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FDA Press Release: FDA and FTC issue warning letter to companies selling fraudulent STD products

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The FDA and FTC have issued a warning to companies marketing unproven products to treat STDs.

The Food and Drug Administration (FDA) and the Federal Trade Commission (FTC) issued warning letters to several companies selling unproven products claiming to treat, cure, and prevent sexually transmitted diseases (STDs). These products—such as Medavir, Herpaflor, Viruxo, C-Cure, and Never an Outbreak—violate federal law because the FDA has not evaluated them for safety and effectiveness. Some are marketed as dietary supplements, but the FDA considers them drugs since they are offered for the treatment of disease. More information is provided in the FDA Press Release.

What is vitamin B12?

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Make sure you get enough vitamin B12 every day. It’s an essential nutrient that must be obtained from food; your body can’t make it.

Vitamin B12 is one of the eight B vitamins and is water-soluble. Our bodies do not store vitamin B12 so we must consume it daily. It is an important nutrient that helps make DNA, the genetic material in cells, and is essential for normal functioning of the brain and nervous system. Good food choices for vitamin B12 are beef liver, clams, fish, meat, poultry, eggs, and other dairy products. Read the Office of Dietary Supplement’s Vitamin B12 Fact Sheet for additional information.

What are hidden sources of caffeine?

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The labels on products often don’t mention caffeine content, so you have to know what ingredients contribute caffeine where you may not expect it.

We know about colas, coffee, tea, and chocolate, but caffeine can also be found in some over-the-counter drugs and herbal dietary supplement products. Energy drinks contain caffeine, and some also contain guarana, a plant with high amounts of caffeine. Yerba mate, green tea extract, and kola nuts are also sources of caffeine, and can be found in weight-loss and performance-enhancing dietary supplements. Be sure to read labels for hidden sources of caffeine.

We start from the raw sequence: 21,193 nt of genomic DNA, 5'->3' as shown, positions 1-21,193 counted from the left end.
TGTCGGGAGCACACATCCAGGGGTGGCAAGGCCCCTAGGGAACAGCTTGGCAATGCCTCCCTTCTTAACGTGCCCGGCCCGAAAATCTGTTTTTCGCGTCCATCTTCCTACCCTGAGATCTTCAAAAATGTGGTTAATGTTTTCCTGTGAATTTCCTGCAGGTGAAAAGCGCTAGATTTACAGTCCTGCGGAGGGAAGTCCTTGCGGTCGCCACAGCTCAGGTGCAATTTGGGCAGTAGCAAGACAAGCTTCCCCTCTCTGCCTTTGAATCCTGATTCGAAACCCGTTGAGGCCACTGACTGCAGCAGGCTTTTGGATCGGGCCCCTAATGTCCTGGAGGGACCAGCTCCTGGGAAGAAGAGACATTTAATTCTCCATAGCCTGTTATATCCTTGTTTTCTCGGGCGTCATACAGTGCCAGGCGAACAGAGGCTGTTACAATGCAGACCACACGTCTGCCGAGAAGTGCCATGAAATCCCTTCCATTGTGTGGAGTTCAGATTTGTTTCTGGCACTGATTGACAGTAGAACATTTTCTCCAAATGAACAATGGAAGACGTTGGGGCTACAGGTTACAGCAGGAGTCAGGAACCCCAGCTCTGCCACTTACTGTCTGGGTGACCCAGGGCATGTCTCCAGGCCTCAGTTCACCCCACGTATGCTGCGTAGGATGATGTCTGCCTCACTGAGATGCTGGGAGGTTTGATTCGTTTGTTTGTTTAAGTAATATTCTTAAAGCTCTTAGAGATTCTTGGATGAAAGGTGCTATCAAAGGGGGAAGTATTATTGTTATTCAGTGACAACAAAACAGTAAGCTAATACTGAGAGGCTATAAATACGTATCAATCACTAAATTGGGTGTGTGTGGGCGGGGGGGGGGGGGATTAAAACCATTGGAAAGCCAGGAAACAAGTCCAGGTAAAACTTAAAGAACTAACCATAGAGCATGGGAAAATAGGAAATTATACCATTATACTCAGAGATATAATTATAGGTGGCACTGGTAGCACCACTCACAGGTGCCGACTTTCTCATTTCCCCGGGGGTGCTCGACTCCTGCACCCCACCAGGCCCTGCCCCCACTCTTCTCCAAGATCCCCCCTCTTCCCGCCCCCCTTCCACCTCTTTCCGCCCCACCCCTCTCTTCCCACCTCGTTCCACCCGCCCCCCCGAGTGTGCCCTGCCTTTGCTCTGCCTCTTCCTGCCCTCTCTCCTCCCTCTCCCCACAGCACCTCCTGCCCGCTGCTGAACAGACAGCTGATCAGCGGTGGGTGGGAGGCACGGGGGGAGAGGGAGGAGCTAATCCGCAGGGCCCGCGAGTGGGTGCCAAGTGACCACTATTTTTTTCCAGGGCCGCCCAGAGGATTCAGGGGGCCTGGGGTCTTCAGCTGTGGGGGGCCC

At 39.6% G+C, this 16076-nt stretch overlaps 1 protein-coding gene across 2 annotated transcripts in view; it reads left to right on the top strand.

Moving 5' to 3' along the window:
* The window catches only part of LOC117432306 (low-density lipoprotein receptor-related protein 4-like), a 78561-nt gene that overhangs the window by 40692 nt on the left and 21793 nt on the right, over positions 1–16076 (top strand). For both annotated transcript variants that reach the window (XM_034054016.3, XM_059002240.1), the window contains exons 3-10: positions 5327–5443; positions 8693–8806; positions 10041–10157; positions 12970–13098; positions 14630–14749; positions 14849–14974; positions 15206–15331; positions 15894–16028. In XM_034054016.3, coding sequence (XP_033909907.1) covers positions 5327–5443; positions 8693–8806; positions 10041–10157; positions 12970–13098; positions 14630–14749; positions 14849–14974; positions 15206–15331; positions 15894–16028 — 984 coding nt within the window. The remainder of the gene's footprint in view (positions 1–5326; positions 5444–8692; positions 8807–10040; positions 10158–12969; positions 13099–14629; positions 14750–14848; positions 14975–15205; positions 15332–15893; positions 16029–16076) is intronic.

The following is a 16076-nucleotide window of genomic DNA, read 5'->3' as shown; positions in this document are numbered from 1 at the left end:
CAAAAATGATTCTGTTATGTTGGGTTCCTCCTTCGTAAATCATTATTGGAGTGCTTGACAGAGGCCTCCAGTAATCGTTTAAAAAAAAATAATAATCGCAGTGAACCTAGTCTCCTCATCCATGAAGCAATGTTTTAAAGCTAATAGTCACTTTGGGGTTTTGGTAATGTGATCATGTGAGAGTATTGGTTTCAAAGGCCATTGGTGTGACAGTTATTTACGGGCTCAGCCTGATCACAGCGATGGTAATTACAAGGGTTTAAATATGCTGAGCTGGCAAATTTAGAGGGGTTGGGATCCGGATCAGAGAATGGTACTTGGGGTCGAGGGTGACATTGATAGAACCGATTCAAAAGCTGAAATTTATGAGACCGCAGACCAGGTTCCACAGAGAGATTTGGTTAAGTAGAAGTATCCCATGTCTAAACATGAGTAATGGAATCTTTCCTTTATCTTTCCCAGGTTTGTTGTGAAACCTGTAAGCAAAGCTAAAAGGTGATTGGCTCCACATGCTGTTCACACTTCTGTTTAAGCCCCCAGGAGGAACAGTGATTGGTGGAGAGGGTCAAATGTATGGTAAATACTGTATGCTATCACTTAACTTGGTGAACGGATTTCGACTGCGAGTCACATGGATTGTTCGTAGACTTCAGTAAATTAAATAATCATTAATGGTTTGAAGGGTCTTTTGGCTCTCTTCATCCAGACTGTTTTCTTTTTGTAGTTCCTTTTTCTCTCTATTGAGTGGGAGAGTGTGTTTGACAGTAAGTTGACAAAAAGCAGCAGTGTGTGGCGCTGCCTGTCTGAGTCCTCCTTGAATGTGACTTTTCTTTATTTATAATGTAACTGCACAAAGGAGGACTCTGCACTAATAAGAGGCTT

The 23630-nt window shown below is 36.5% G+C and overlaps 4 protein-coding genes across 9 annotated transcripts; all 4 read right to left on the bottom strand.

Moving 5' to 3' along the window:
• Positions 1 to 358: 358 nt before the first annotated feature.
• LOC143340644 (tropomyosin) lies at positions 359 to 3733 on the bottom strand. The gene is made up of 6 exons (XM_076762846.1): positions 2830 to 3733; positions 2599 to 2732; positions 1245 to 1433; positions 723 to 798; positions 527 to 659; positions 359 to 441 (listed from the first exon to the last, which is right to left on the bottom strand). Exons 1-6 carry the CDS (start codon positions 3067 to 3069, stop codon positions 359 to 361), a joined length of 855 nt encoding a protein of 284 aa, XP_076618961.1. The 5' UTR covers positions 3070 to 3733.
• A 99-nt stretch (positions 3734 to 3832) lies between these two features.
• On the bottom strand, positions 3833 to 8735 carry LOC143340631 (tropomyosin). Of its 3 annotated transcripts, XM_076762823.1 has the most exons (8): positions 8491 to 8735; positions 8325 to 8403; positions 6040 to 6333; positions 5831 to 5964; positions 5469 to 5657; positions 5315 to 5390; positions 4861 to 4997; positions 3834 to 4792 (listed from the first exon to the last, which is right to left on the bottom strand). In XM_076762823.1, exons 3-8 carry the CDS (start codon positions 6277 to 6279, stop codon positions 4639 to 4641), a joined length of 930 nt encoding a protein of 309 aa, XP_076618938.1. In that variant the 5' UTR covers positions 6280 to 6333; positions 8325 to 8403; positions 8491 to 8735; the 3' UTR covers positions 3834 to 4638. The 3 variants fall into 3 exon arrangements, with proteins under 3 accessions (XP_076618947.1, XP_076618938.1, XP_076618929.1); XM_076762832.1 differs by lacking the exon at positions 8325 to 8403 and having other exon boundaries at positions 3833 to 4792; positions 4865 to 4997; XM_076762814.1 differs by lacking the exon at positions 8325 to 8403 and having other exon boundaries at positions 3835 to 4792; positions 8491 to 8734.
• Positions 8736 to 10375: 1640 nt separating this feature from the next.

Before taking your vitamins, do your research

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Dietary supplements may appear to be a healthier alternative to other medications, but they have their own risks and can interact with medications and one another. Proceed with caution.

The marketing and selling of dietary supplement products has become a 20-billion-plus industry. Consumers are bombarded with ads, and some people turn to them as “healthier” choices to prescription and over-the-counter medications. Consumers should seek products that have been properly manufactured and should be aware of potential interactions with medications. For other important tips, read the article “Prepared Patient: Vitamins & Supplements, Before You Dive In”.

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Dietary supplements: Questions and answers

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The Food and Drug Administration (FDA) answers consumers' questions about dietary supplements and the regulations of dietary supplements.

The U.S. Food and Drug Administration (FDA) has information for consumers regarding dietary supplements: Questions and answers, regulations, and safety alerts. Click here for their website.